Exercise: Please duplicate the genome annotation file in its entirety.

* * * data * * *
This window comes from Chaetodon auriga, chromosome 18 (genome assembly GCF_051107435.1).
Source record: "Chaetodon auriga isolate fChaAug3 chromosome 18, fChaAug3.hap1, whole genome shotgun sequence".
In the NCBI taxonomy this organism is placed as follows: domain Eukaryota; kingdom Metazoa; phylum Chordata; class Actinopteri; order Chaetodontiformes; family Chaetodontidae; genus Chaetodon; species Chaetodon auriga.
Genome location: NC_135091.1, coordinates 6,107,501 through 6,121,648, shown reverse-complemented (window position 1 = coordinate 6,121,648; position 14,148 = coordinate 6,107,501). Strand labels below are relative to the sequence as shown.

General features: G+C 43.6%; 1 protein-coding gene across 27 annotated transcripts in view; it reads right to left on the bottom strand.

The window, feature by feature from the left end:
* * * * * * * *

This window comes from Chaetodon auriga, chromosome 18 (genome assembly GCF_051107435.1).
Source record: "Chaetodon auriga isolate fChaAug3 chromosome 18, fChaAug3.hap1, whole genome shotgun sequence".
In the NCBI taxonomy this organism is placed as follows: domain Eukaryota; kingdom Metazoa; phylum Chordata; class Actinopteri; order Chaetodontiformes; family Chaetodontidae; genus Chaetodon; species Chaetodon auriga.
Genome location: NC_135091.1, coordinates 6,107,501 through 6,121,648, shown reverse-complemented (window position 1 = coordinate 6,121,648; position 14,148 = coordinate 6,107,501). Strand labels below are relative to the sequence as shown.

General features: G+C 43.6%; 1 protein-coding gene across 27 annotated transcripts in view; it reads right to left on the bottom strand.

The window, feature by feature from the left end: